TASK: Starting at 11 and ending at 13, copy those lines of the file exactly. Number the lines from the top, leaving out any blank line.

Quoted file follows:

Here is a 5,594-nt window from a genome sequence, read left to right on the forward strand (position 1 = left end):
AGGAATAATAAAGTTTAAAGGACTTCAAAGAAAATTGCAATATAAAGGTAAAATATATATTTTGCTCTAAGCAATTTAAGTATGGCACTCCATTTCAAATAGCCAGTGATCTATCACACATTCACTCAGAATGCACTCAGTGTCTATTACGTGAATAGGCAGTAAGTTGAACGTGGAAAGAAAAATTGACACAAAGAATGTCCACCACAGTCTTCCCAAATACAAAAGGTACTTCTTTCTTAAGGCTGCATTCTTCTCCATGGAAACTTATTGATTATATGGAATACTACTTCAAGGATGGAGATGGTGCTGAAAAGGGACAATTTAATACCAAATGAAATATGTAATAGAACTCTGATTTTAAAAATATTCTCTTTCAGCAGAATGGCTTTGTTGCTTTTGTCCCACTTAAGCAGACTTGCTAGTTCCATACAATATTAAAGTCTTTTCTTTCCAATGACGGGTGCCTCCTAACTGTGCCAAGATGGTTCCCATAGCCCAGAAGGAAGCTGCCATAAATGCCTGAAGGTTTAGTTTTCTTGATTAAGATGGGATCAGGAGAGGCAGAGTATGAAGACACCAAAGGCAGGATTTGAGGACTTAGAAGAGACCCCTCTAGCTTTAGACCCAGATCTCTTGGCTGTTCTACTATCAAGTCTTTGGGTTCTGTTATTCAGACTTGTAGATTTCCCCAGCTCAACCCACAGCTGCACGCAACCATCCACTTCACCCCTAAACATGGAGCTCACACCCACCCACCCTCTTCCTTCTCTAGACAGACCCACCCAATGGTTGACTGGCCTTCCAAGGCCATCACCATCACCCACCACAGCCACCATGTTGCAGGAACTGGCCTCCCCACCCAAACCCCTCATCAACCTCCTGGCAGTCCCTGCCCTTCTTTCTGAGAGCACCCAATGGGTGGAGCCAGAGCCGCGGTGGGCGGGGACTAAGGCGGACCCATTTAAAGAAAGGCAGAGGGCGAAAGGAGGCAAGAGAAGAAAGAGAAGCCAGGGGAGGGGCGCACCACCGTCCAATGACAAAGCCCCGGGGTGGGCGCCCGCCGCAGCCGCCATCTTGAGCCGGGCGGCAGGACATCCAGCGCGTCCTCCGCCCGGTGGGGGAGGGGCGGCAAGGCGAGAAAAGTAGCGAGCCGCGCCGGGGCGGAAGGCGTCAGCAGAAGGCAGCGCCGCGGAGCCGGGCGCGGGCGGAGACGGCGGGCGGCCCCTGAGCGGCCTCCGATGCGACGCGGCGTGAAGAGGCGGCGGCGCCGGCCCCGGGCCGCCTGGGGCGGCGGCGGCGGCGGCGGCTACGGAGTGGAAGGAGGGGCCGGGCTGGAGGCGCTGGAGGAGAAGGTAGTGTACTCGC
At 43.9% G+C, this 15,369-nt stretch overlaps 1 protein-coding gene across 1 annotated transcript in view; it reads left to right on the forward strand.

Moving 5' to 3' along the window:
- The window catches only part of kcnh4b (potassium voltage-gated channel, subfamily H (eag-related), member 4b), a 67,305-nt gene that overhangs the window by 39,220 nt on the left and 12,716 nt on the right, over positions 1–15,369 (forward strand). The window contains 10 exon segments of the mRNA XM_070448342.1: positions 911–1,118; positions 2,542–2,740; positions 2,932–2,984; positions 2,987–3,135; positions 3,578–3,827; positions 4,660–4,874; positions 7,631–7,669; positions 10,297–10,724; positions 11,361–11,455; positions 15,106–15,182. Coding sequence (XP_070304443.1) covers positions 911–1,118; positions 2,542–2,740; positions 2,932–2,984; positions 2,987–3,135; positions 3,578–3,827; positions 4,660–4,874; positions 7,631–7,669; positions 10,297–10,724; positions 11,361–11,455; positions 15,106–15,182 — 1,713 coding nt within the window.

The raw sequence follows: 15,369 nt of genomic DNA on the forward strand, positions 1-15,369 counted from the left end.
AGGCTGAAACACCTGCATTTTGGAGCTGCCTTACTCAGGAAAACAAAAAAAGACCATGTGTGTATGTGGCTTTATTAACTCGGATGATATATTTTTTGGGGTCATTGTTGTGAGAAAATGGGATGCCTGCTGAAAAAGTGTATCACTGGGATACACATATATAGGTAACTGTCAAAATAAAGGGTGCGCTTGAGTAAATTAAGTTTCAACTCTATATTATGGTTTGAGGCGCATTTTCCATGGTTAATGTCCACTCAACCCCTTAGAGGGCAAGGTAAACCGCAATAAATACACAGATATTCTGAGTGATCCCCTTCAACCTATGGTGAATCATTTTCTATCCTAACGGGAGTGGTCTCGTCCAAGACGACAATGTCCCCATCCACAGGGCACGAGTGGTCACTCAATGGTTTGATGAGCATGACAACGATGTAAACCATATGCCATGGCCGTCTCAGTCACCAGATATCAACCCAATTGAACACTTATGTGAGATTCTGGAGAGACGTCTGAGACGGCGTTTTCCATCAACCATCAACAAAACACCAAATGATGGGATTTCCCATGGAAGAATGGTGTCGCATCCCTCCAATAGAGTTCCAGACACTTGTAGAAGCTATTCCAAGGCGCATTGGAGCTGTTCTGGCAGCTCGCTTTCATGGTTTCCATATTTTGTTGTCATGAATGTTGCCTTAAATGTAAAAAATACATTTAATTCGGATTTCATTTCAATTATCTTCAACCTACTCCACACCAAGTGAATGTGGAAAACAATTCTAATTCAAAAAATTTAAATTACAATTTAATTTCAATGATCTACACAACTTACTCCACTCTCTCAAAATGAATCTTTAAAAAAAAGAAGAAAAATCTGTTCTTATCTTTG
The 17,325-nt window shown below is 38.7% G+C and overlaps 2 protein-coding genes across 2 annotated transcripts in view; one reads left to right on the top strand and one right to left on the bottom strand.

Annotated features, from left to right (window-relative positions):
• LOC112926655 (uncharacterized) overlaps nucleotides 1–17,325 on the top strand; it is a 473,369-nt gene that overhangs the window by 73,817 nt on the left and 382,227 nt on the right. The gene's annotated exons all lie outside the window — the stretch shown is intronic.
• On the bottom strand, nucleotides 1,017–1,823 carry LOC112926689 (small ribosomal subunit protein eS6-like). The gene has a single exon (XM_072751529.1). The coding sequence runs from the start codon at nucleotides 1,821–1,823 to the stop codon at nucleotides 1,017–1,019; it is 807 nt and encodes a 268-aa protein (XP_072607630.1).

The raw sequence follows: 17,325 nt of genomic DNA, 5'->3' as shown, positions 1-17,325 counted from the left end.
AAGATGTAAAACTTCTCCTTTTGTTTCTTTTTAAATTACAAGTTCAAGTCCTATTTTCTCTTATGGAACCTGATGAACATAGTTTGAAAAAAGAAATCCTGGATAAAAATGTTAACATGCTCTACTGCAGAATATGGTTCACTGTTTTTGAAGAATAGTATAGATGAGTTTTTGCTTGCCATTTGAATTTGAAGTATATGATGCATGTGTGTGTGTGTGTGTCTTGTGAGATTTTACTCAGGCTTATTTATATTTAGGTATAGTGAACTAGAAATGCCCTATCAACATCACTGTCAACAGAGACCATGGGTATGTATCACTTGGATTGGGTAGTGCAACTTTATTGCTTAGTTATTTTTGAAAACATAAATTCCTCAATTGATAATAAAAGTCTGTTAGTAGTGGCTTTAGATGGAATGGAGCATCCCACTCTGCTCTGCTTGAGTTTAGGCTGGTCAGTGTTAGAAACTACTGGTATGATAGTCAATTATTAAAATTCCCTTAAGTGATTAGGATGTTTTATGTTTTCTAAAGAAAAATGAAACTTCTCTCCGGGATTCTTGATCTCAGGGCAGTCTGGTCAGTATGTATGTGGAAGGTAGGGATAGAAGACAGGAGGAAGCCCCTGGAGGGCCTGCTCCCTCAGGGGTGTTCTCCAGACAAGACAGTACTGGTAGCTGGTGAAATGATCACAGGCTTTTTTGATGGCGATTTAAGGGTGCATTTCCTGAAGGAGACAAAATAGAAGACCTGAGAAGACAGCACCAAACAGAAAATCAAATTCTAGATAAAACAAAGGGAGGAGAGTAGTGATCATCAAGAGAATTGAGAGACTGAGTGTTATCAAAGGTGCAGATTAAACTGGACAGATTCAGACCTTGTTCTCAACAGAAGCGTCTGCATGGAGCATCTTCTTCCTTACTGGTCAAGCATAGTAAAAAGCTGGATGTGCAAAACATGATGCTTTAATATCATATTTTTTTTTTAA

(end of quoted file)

• On the bottom strand, nucleotides 1,017–1,823 carry LOC112926689 (small ribosomal subunit protein eS6-like). The gene has a single exon (XM_072751529.1). The coding sequence runs from the start codon at nucleotides 1,821–1,823 to the stop codon at nucleotides 1,017–1,019; it is 807 nt and encodes a 268-aa protein (XP_072607630.1).

The raw sequence follows: 17,325 nt of genomic DNA, 5'->3' as shown, positions 1-17,325 counted from the left end.
AAGATGTAAAACTTCTCCTTTTGTTTCTTTTTAAATTACAAGTTCAAGTCCTATTTTCTCTTATGGAACCTGATGAACATAGTTTGAAAAAAGAAATCCTGGATAAAAATGTTAACATGCTCTACTGCAGAATATGGTTCACTGTTTTTGAAGAATAGTATAGATGAGTTTTTGCTTGCCATTTGAATTTGAAGTATATGATGCATGTGTGTGTGTGTGTGTCTTGTGAGATTTTACTCAGGCTTATTTATATTTAGGTATAGTGAACTAGAAATGCCCTATCAACATCACTGTCAACAGAGACCATGGGTATGTATCACTTGGATTGGGTAGTGCAACTTTATTGCTTAGTTATTTTTGAAAACATAAATTCCTCAATTGATAATAAAAGTCTGTTAGTAGTGGCTTTAGATGGAATGGAGCATCCCACTCTGCTCTGCTTGAGTTTAGGCTGGTCAGTGTTAGAAACTACTGGTATGATAGTCAATTATTAAAATTCCCTTAAGTGATTAGGATGTTTTATGTTTTCTAAAGAAAAATGAAACTTCTCTCCGGGATTCTTGATCTCAGGGCAGTCTGGTCAGTATGTATGTGGAAGGTAGGGATAGAAGACAGGAGGAAGCCCCTGGAGGGCCTGCTCCCTCAGGGGTGTTCTCCAGACAAGACAGTACTGGTAGCTGGTGAAATGATCACAGGCTTTTTTGATGGCGATTTAAGGGTGCATTTCCTGAAGGAGACAAAATAGAAGACCTGAGAAGACAGCACCAAACAGAAAATCAAATTCTAGATAAAACAAAGGGAGGAGAGTAGTGATCATCAAGAGAATTGAGAGACTGAGTGTTATCAAAGGTGCAGATTAAACTGGACAGATTCAGACCTTGTTCTCAACAGAAGCGTCTGCATGGAGCATCTTCTTCCTTACTGGTCAAGCATAGTAAAAAGCTGGATGTGCAAAACATGATGCTTTAATATCATATTTTTTTTTTAA